O.J. Simpson, left, sits in a courtroom with his attorneys Gabriel Grasso, background center, and Yale Galanter during the second day of jury selection for his trial at the Clark County Regional Justice Center in Las Vegas, Tuesday, Sept. 9, 2008. Simpson is appearing in court on charges which include burglary, robbery and assault following an attempted robbery at the Palace Station Hotel & Casino in September, 2007. (AP Photo/Ethan Miller, Pool)
LAS VEGAS (AP) -- After a contentious day of lawyers sparring with prospective jurors in O.J. Simpson's kidnapping-robbery trial Wednesday, the judge said it appeared a jury would be seated by Friday or earlier.
"The end is near, folks!" Clark County District Judge Jackie Glass announced to the remaining weary prospects who must be questioned before lawyers begin exercising challenges and choosing the final panel.
"There are people who thought it would take weeks to pick a jury," the judge said. "It will take only a week, maybe less."
She predicted enough panelists will have been questioned by Thursday to provide the pool of 40 from which the 12 jurors and six alternates can be chosen.
A total of 27 have been cleared, although one prospect's angry outburst led to a defense motion to dismiss the everyone because they had heard the comments. The judge refused.
The man, who had waited three days to have his say, blurted out a comment that stunned the courtroom.
"I feel the case down in Los Angeles - if someone got away with that, you would keep yourself clean and you wouldn't come back and commit another crime," he said.
The judge quickly dismissed him and asked other jurors to disregard his comments. She told them they would have to put aside negative feelings about Simpson's previous case and "Conversely, if you are a super O.J. fan and think Mr. Simpson is the best thing that ever happened in football, can you set that aside?"
Simpson, 61, is accused with co-defendant Clarence "C.J." Stewart, 54, of kidnapping, armed robbery and other crimes for allegedly stealing items from two sports memorabilia dealers in a hotel room confrontation last year. They have pleaded not guilty.
The day's toughest questioning was reserved for a man who had expressed anger on his written questionnaire at Simpson's acquittal in 1995 and said he couldn't get past it.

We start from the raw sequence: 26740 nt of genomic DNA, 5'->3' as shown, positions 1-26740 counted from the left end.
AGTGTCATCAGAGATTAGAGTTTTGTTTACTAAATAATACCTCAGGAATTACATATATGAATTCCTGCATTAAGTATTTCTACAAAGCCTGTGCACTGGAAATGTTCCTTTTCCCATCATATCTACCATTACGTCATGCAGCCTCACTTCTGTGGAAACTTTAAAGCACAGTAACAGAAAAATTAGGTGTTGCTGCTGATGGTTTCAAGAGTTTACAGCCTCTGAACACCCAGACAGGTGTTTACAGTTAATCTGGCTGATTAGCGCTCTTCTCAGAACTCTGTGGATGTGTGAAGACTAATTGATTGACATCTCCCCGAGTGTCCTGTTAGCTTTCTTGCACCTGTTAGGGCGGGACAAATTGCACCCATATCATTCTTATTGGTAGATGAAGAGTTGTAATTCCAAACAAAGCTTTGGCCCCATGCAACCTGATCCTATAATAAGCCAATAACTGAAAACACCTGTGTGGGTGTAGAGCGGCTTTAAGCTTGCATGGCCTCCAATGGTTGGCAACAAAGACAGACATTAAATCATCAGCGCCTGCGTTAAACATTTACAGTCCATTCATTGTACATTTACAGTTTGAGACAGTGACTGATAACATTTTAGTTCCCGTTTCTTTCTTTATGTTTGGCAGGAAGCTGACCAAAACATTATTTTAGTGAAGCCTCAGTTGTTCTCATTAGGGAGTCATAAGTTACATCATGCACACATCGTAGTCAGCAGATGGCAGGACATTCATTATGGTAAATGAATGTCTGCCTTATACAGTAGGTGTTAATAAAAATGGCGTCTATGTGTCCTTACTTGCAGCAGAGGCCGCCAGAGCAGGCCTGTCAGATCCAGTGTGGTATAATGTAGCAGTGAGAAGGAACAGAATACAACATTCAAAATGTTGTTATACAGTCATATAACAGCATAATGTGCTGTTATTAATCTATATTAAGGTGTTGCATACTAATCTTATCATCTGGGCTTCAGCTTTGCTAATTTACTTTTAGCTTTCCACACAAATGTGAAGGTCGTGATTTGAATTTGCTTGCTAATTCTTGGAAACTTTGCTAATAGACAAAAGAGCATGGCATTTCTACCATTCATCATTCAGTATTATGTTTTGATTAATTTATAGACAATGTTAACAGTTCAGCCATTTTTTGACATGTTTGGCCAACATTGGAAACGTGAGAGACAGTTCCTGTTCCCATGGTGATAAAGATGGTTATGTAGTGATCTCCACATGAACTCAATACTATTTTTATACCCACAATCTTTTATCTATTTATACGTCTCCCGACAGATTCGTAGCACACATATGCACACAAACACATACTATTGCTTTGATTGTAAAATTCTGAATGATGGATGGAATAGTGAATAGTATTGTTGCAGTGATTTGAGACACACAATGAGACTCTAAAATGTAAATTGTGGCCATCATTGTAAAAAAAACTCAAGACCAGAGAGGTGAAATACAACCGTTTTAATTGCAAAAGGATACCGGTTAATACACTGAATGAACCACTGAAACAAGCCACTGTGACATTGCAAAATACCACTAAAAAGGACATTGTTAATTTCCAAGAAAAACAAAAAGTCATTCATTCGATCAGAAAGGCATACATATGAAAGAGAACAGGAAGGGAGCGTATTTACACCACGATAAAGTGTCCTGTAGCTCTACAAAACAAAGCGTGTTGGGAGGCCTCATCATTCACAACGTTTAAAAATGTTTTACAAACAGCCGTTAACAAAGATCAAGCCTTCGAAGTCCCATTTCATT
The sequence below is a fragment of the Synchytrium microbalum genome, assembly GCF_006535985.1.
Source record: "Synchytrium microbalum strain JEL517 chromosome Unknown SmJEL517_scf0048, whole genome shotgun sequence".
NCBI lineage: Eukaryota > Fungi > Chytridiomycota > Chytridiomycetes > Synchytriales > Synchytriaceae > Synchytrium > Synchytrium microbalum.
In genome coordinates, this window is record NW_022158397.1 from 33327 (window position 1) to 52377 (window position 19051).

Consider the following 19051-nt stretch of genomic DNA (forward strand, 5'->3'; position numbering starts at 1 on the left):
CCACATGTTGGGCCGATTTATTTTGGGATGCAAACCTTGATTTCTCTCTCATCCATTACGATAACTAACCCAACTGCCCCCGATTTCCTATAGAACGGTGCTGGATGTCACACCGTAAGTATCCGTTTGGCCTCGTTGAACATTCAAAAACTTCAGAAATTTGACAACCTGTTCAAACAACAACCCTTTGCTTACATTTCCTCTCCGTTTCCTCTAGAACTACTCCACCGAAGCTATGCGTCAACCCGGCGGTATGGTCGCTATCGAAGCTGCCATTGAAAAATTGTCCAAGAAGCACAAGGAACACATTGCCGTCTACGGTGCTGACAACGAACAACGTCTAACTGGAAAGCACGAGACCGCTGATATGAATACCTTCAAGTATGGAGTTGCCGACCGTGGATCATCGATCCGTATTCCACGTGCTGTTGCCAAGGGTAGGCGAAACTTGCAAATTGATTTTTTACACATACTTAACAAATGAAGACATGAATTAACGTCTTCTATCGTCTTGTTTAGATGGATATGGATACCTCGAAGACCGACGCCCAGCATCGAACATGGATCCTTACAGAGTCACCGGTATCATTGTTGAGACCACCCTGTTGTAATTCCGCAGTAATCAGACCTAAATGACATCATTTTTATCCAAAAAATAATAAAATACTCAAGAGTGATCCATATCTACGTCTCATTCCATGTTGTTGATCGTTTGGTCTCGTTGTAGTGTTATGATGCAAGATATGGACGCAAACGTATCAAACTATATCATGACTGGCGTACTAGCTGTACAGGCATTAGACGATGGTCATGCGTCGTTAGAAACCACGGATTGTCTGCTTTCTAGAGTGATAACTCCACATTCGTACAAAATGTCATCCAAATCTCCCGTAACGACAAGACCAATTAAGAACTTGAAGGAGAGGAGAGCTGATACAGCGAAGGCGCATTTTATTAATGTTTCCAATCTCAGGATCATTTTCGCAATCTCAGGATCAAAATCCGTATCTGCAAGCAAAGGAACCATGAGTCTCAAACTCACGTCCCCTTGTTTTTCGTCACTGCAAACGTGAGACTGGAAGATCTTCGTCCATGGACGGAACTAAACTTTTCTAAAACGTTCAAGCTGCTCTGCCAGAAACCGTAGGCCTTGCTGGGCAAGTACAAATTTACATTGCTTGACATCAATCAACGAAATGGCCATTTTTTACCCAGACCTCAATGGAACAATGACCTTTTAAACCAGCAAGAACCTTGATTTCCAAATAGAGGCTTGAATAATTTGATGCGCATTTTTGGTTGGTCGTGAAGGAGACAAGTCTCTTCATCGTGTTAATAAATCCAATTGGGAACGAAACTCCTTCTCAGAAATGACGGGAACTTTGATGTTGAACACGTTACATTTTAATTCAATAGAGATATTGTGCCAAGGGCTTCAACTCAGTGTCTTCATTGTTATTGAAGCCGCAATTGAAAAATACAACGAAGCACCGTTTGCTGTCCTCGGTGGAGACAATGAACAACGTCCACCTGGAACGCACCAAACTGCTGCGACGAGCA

"I meant what I said," he acknowledged under questioning by Simpson lawyer Yale Galanter. But he insisted that during his time in court he had "done some soul searching" and realized he could put aside his feelings about the old case and focus on the facts of the new one. After a half hour of intense quizzing, he was allowed to remain in the jury pool.
Each side will have eight peremptory challenges allowing them to remove prospects without stating a cause. Three additional challenges are available for choosing six alternates.
Most prospective jurors questioned have said they disagree with the verdict to acquit Simpson on charges of murdering his ex-wife, Nicole Brown Simpson, and friend Ronald Goldman, though many have said they believe they can fairly consider the case before them.
A young prospective juror was one of the few questioned who said he supported the murder verdict. He said he was a fan of Simpson's football career and a collector of sports memorabilia.
"He was tried, he had a fair trial and he was found not guilty," the man said. "Our justice system worked."
One woman said she believed Simpson should have been convicted and offered the view that the "Trial of the Century" was mishandled.
"I thought it was because of his status, that if it had been a normal person it wouldn't have gotten so crazy out of hand," she said.
Still the woman insisted she could be fair. She also said she could put aside the fact that the last time she was a juror the defendant hanged himself after being found guilty.
"I don't think Mr. Simpson is going to hang himself," she said.
Simpson showed no reaction.
Jury selection was delayed briefly after two potential jurors reported they had been approached outside the courthouse Tuesday by a man claiming to be with the media.
Glass summoned the women to the courtroom and both said they had not been wearing their juror badges and that they immediately walked away.
Glass said she was confident neither person has been influenced.
Court officials were reviewing videotapes to try to identify the man, and it wasn't clear if he was a member of the media.
Court spokesman Michael Sommermeyer said any media contact with jurors would be punishable by a contempt citation or confiscation of press credentials.
"The court and the judge are attempting to do everything in their power to impanel a jury that's as unbiased as humanly possible and not tainted by any outside influence," he said.
Associated Press writer Ken Ritter contributed to this report.